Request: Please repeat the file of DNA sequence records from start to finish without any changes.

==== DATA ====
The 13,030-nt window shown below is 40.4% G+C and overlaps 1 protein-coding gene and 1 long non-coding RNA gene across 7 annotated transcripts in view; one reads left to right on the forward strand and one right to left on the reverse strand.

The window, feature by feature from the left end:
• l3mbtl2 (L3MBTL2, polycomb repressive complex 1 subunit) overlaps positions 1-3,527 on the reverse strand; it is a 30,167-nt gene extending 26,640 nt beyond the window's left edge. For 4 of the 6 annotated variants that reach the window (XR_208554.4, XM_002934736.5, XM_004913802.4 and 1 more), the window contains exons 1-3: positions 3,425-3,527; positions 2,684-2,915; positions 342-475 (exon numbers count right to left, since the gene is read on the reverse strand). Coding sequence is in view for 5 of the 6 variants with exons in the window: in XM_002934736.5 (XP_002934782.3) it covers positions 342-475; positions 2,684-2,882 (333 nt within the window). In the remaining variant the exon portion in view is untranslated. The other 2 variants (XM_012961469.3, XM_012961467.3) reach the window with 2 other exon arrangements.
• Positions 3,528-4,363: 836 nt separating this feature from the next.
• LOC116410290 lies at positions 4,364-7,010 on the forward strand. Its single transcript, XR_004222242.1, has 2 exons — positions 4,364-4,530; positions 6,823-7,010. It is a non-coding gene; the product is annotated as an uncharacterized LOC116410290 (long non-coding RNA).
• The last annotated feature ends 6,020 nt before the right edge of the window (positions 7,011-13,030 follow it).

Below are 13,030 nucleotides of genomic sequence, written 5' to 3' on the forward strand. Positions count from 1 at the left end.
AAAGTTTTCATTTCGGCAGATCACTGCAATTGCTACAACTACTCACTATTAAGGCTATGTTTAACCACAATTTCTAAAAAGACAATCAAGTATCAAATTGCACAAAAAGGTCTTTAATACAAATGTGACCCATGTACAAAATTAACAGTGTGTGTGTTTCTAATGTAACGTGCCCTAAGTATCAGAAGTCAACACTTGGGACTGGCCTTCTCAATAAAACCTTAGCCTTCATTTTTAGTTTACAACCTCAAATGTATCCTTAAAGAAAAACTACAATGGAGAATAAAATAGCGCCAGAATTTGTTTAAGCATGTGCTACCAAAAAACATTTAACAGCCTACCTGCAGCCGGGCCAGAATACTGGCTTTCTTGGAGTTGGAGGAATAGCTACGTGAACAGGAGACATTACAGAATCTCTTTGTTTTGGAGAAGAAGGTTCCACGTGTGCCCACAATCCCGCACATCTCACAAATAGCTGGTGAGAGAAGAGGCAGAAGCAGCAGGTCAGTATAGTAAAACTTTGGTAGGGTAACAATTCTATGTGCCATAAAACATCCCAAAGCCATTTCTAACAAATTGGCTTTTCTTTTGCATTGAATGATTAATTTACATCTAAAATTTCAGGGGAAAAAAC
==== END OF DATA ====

The 13,030-nt window shown below is 40.4% G+C and overlaps 1 protein-coding gene and 1 long non-coding RNA gene across 7 annotated transcripts in view; one reads left to right on the forward strand and one right to left on the reverse strand.

The window, feature by feature from the left end:
• l3mbtl2 (L3MBTL2, polycomb repressive complex 1 subunit) overlaps positions 1-3,527 on the reverse strand; it is a 30,167-nt gene extending 26,640 nt beyond the window's left edge. For 4 of the 6 annotated variants that reach the window (XR_208554.4, XM_002934736.5, XM_004913802.4 and 1 more), the window contains exons 1-3: positions 3,425-3,527; positions 2,684-2,915; positions 342-475 (exon numbers count right to left, since the gene is read on the reverse strand). Coding sequence is in view for 5 of the 6 variants with exons in the window: in XM_002934736.5 (XP_002934782.3) it covers positions 342-475; positions 2,684-2,882 (333 nt within the window). In the remaining variant the exon portion in view is untranslated. The other 2 variants (XM_012961469.3, XM_012961467.3) reach the window with 2 other exon arrangements.
• Positions 3,528-4,363: 836 nt separating this feature from the next.
• LOC116410290 lies at positions 4,364-7,010 on the forward strand. Its single transcript, XR_004222242.1, has 2 exons — positions 4,364-4,530; positions 6,823-7,010. It is a non-coding gene; the product is annotated as an uncharacterized LOC116410290 (long non-coding RNA).
• The last annotated feature ends 6,020 nt before the right edge of the window (positions 7,011-13,030 follow it).

Below are 13,030 nucleotides of genomic sequence, written 5' to 3' on the forward strand. Positions count from 1 at the left end.
AAAGTTTTCATTTCGGCAGATCACTGCAATTGCTACAACTACTCACTATTAAGGCTATGTTTAACCACAATTTCTAAAAAGACAATCAAGTATCAAATTGCACAAAAAGGTCTTTAATACAAATGTGACCCATGTACAAAATTAACAGTGTGTGTGTTTCTAATGTAACGTGCCCTAAGTATCAGAAGTCAACACTTGGGACTGGCCTTCTCAATAAAACCTTAGCCTTCATTTTTAGTTTACAACCTCAAATGTATCCTTAAAGAAAAACTACAATGGAGAATAAAATAGCGCCAGAATTTGTTTAAGCATGTGCTACCAAAAAACATTTAACAGCCTACCTGCAGCCGGGCCAGAATACTGGCTTTCTTGGAGTTGGAGGAATAGCTACGTGAACAGGAGACATTACAGAATCTCTTTGTTTTGGAGAAGAAGGTTCCACGTGTGCCCACAATCCCGCACATCTCACAAATAGCTGGTGAGAGAAGAGGCAGAAGCAGCAGGTCAGTATAGTAAAACTTTGGTAGGGTAACAATTCTATGTGCCATAAAACATCCCAAAGCCATTTCTAACAAATTGGCTTTTCTTTTGCATTGAATGATTAATTTACATCTAAAATTTCAGGGGAAAAAAC